Could NFTs have prevented Taylor Swift’s box office woes?

Could NFTs have prevented Taylor Swift’s box office woes?

The US$1.1 trillion event ticket industry is in crisis mode.

Far from connecting fans with shows they want to see, Web2 has enabled an entire industry to profit from the popularity of major events at the expense of the fans and the live events.

Before the digital revolution, ticket scalping was limited to a handful of bad actors, who shadyly offered tickets outside venues at high prices to fans who had missed the box office. When the world went digital with Web2, it gave scalping a platform to thrive on. The convenience of digital distribution, combined with the inability to control the resale of electronic tickets, created a global market for scalpers looking to cash in on fans’ desire to attend shows.

Since the introduction of digital ticketing, scalping and ticketing issues have gone from a mild inconvenience to a full-blown crisis – as evidenced by the recent Taylor Swift ticketing fiasco. Scalping has become so widespread that fans have begun to accept that they will struggle to secure tickets to major events. Anti-scalping measures like dynamic pricing affect fans and scalpers alike, meaning that if you’re lucky enough to get a ticket to a big show, you won’t know the price of a ticket until you’re at the box office. Even then, it will probably cost a lot more than it should.

Essentially, fans have been left either paying prices designed to deter scalpers or buying from the scalpers themselves at an even higher price point.

Scalping is also partly to blame for ticket fraud, which in the UK alone costs fans around £1m ($1.2m) each year. It is estimated that as much as 12% of all ticket purchases for events are fraudulent.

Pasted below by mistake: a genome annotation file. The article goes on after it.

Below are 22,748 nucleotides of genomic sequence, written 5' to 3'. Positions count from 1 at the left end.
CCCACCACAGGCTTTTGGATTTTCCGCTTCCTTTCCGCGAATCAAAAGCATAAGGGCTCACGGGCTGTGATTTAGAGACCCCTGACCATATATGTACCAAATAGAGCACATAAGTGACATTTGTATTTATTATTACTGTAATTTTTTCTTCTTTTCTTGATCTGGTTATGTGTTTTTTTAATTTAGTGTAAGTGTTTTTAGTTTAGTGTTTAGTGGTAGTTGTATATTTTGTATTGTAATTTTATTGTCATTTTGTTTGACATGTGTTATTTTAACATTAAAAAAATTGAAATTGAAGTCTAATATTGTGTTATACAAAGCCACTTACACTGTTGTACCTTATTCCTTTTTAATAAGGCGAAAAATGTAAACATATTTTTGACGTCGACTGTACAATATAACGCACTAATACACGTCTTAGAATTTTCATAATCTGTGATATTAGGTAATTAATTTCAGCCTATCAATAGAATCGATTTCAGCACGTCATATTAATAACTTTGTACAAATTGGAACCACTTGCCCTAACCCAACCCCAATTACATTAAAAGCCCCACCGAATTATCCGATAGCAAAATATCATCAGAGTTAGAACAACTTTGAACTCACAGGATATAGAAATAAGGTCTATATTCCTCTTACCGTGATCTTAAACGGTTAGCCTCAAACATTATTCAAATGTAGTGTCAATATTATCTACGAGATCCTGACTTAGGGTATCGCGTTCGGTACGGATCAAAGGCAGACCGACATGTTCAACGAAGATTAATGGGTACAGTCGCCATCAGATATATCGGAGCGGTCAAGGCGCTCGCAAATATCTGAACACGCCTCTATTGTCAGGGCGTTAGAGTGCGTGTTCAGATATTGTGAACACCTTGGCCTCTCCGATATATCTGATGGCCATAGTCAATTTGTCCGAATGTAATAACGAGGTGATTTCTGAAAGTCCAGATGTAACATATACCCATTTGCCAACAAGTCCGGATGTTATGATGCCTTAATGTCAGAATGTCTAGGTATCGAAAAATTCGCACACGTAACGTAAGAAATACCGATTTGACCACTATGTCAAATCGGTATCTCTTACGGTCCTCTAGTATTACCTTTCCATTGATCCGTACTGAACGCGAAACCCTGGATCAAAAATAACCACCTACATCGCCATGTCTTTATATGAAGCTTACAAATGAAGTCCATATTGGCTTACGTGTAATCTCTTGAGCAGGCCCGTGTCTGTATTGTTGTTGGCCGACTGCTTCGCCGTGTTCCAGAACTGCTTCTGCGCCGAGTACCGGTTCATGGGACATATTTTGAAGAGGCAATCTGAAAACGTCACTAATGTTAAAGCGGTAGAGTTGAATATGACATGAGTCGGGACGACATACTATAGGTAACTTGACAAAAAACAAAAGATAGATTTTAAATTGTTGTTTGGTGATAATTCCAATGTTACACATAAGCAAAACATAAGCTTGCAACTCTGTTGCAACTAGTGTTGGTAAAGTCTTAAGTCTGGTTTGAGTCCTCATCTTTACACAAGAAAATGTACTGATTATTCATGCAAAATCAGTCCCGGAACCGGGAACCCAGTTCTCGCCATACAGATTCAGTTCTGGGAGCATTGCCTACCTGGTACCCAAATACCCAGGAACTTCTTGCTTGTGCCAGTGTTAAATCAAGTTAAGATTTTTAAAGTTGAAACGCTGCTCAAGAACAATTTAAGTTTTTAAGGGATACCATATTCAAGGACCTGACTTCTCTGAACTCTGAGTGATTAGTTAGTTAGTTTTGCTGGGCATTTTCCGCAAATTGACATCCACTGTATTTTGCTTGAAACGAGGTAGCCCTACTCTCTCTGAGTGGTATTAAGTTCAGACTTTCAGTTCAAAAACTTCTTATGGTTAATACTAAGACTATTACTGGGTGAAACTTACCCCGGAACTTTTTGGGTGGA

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Fans who miss out on primary ticket sales are turning to social media and resale platforms to pick up tickets to their favorite shows. Unfortunately, waiting for them are the scalpers responsible for the crisis and scammers who take advantage of the fans’ desperation by ripping them off.

Current event ticketing solutions offer nothing in the way of added utility and barely meet their goal of giving fans access to legitimate event tickets. The situation is so bad that social media is flooded with complaints from the biggest names in the industry.

So as the successful use of Web3 in industries such as supply chain management and the art world continues to grow, it is high time that the live event industry looks to blockchain technology and NFT tickets as a solution to today’s problems facing fans.

Taylor Swift’s Ticketmaster Troubles

The event ticketing industry’s myriad problems were recently highlighted by the fiasco that unfolded when tickets for Taylor Swift’s Eras Tour went on sale. Despite Ticketmaster claiming that their Verified Fan program is designed to ensure that tickets find their way to genuine fans and not scalpers, many fans were left confused, frustrated and let down when the pre-sale went live.

Ticketmaster invited Verified Fans to join a virtual waiting room using a unique code before the presale went live. The procedure should help the site handle the increased traffic volume and prevent scalping from buying up hordes of tickets.

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Needless to say, it didn’t work.

In total, more than 2,000,000 tickets were sold during the pre-sale, the most sold for an artist in one day. So many more than intended that Ticketmaster has now canceled the general sale, citing “extraordinarily high demands on ticketing systems and insufficient remaining ticket stock to meet this demand.” Ticketmaster also admitted that “a staggering number of bot attacks as well as fans who didn’t have invite codes drove unprecedented traffic to the site,” — essentially breaking it.

Within minutes, users were reporting problems with Ticketmaster’s website, and later that day it became clear that sales had been a total disaster. Despite Ticketmaster’s best efforts to distribute tickets fairly, many verified fans were left empty-handed, and ticket scalpers once again obtained a significant amount of the tickets for sale. Some Taylor Swift tickets were later seen on secondary marketplaces like StubHub for as much as $22,000!

The result of this debacle was lost concert revenue as well as legions of disappointed fans – something that NFT technology-driven ticketing might have been able to prevent.

A transparent and fraud-proof platform